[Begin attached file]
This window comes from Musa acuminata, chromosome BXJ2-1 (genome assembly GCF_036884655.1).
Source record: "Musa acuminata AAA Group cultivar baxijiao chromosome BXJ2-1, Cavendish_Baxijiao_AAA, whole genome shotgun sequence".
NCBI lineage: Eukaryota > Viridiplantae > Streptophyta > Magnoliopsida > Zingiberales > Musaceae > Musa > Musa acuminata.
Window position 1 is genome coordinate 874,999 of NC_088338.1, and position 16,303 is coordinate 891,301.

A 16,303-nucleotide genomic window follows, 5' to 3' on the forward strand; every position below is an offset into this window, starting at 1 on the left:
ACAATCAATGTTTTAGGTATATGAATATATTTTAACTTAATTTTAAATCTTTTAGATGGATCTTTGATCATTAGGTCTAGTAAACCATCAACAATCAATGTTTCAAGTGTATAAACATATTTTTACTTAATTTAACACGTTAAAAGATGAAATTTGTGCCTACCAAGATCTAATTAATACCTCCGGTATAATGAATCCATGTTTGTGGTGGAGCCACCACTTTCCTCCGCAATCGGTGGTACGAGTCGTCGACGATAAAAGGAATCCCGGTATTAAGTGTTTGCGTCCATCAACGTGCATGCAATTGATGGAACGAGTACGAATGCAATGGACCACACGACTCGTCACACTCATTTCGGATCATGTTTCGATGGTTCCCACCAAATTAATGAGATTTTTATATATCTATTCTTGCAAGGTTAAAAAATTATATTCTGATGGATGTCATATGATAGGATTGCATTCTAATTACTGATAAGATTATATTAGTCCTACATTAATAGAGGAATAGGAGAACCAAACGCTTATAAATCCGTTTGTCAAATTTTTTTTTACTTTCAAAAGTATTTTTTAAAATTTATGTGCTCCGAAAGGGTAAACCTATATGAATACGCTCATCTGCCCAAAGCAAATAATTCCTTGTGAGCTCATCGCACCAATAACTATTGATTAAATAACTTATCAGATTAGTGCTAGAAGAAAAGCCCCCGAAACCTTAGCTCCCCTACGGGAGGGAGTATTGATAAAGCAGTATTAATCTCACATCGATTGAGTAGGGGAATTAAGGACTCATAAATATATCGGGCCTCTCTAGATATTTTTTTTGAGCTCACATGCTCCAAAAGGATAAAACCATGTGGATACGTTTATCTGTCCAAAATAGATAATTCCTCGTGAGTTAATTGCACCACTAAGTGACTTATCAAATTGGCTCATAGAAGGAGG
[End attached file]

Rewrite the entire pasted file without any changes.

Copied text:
This window comes from Musa acuminata, chromosome BXJ2-1 (genome assembly GCF_036884655.1).
Source record: "Musa acuminata AAA Group cultivar baxijiao chromosome BXJ2-1, Cavendish_Baxijiao_AAA, whole genome shotgun sequence".
NCBI lineage: Eukaryota > Viridiplantae > Streptophyta > Magnoliopsida > Zingiberales > Musaceae > Musa > Musa acuminata.
Window position 1 is genome coordinate 874,999 of NC_088338.1, and position 16,303 is coordinate 891,301.

A 16,303-nucleotide genomic window follows, 5' to 3' on the forward strand; every position below is an offset into this window, starting at 1 on the left:
ACAATCAATGTTTTAGGTATATGAATATATTTTAACTTAATTTTAAATCTTTTAGATGGATCTTTGATCATTAGGTCTAGTAAACCATCAACAATCAATGTTTCAAGTGTATAAACATATTTTTACTTAATTTAACACGTTAAAAGATGAAATTTGTGCCTACCAAGATCTAATTAATACCTCCGGTATAATGAATCCATGTTTGTGGTGGAGCCACCACTTTCCTCCGCAATCGGTGGTACGAGTCGTCGACGATAAAAGGAATCCCGGTATTAAGTGTTTGCGTCCATCAACGTGCATGCAATTGATGGAACGAGTACGAATGCAATGGACCACACGACTCGTCACACTCATTTCGGATCATGTTTCGATGGTTCCCACCAAATTAATGAGATTTTTATATATCTATTCTTGCAAGGTTAAAAAATTATATTCTGATGGATGTCATATGATAGGATTGCATTCTAATTACTGATAAGATTATATTAGTCCTACATTAATAGAGGAATAGGAGAACCAAACGCTTATAAATCCGTTTGTCAAATTTTTTTTTACTTTCAAAAGTATTTTTTAAAATTTATGTGCTCCGAAAGGGTAAACCTATATGAATACGCTCATCTGCCCAAAGCAAATAATTCCTTGTGAGCTCATCGCACCAATAACTATTGATTAAATAACTTATCAGATTAGTGCTAGAAGAAAAGCCCCCGAAACCTTAGCTCCCCTACGGGAGGGAGTATTGATAAAGCAGTATTAATCTCACATCGATTGAGTAGGGGAATTAAGGACTCATAAATATATCGGGCCTCTCTAGATATTTTTTTTGAGCTCACATGCTCCAAAAGGATAAAACCATGTGGATACGTTTATCTGTCCAAAATAGATAATTCCTCGTGAGTTAATTGCACCACTAAGTGACTTATCAAATTGGCTCATAGAAGGAGG